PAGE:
CAA’s Articulate – Expensive re-purposed medicines used for COVID-19 treatment


  • Considering the unprecedented threat of COVID-19 pandemic issue of pricing of medicines associated need a careful assessment.

Current status of treatment of COVID-19 patients

  • The quest for developing a vaccine and finding a definitive treatment for coronavirus treatment is reportedly making decent progress.
  • Current treatments:
    • Clinical trials with re-purposed antivirals and biologicals have been approved in various countries.
      • Drug Repurposing or Repositioning is a drug development strategy predicated on the reuse of existing licensed drugs for new medical indications.
    • These medicines are believed to have some potential in shortening the recovery time in COVID-19 positive patients.
  • Scenario in India
    • Drugs Controller General of India (DCGI) recently issued an approval to Glenmark Pharma to manufacture and market Favipiravir tablets for ‘restricted emergency use’. 
    • It has also issued approvals to manufacture and market injectable formulations of Remdesivir, including to market injectable formulations of Itolizumab.

Medicines associated and their pricing

  • Remdesivir:
    • It is an antiviral originally developed by Gilead to treat the Ebola virus infection.
    • Gilead has recently entered into a royalty-free voluntary licensing agreement with various companies to provide technology transfer to manufacture Remdesivir for distribution in 127 countries.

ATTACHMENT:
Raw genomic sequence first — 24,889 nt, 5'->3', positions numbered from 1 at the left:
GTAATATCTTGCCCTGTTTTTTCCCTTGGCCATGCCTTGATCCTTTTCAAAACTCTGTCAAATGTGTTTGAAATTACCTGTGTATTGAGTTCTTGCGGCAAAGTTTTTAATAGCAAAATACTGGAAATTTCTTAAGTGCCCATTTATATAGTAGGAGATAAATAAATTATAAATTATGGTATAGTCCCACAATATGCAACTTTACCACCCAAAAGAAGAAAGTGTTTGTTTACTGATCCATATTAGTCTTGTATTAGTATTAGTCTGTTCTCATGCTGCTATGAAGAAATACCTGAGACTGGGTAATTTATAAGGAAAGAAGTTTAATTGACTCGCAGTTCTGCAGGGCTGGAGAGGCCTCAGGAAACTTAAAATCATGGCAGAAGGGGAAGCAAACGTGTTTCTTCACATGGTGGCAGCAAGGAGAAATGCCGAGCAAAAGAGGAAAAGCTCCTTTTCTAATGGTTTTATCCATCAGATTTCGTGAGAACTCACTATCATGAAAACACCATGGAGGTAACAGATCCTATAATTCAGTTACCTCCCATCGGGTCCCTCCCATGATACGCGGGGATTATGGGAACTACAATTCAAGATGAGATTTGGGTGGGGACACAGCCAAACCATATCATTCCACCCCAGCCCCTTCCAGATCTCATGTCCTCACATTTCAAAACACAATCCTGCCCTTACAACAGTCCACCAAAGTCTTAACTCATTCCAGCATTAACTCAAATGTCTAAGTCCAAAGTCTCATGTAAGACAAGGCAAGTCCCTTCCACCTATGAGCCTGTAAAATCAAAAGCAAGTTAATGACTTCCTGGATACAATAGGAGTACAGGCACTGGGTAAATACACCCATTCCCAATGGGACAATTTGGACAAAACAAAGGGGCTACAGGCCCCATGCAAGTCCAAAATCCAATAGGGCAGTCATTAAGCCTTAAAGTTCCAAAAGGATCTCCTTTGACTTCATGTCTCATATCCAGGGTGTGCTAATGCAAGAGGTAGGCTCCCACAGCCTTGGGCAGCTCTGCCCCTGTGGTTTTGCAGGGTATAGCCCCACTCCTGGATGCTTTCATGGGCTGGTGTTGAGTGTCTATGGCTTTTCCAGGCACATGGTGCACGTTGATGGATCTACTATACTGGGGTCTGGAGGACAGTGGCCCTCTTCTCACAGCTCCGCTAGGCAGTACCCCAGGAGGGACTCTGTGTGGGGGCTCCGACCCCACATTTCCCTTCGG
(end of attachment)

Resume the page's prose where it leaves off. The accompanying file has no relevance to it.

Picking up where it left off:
• The current free royalty period is valid until the World Health Organization (WHO) declares the end of the pandemic or until another medicine or vaccine is approved to treat or prevent COVID-19.
    • India has also listed Remdesivir as a potential medicine for investigational therapy in moderate COVID-19 infections without underlying contra-indications.
    • A five-day treatment course with Remdesivir would work out to Rs. 24,000-32,000 per patient.
  • Favipiravir:
    • It is a generic version of an anti-influenza medicine developed by Toyama Chemical in Japan.
    • Glenmark claims to have developed the active pharmaceutical ingredient and formulation of Favipiravir and has priced a course of treatment costing Rs. 12,566 per patient.
    • Both Remdesivir and Favipiravir inhibit viral RNA-dependent RNA polymerase, thereby retarding viral replication in host cells.
  •  Itolizumab
    • Itolizumab, as such used in the treatment of psoriasis, reportedly shows therapeutic effects in severe COVID-19 infections progressing to acute respiratory distress syndrome.
    • Treatment with Itolizumab is also very expensive with the medical costs amounting to Rs. 32,000 per patient.

Issue of high pricing of medicines

  • Affordability of medicines remains a matter of particular concern. Considering that companies attempt to recover the fixed costs or sunk costs that went into the investment and development of the medicine, the final price becomes unreasonable.
  • This is distressing for the patient, especially when the therapeutic results or clinical benefits have not been fully established.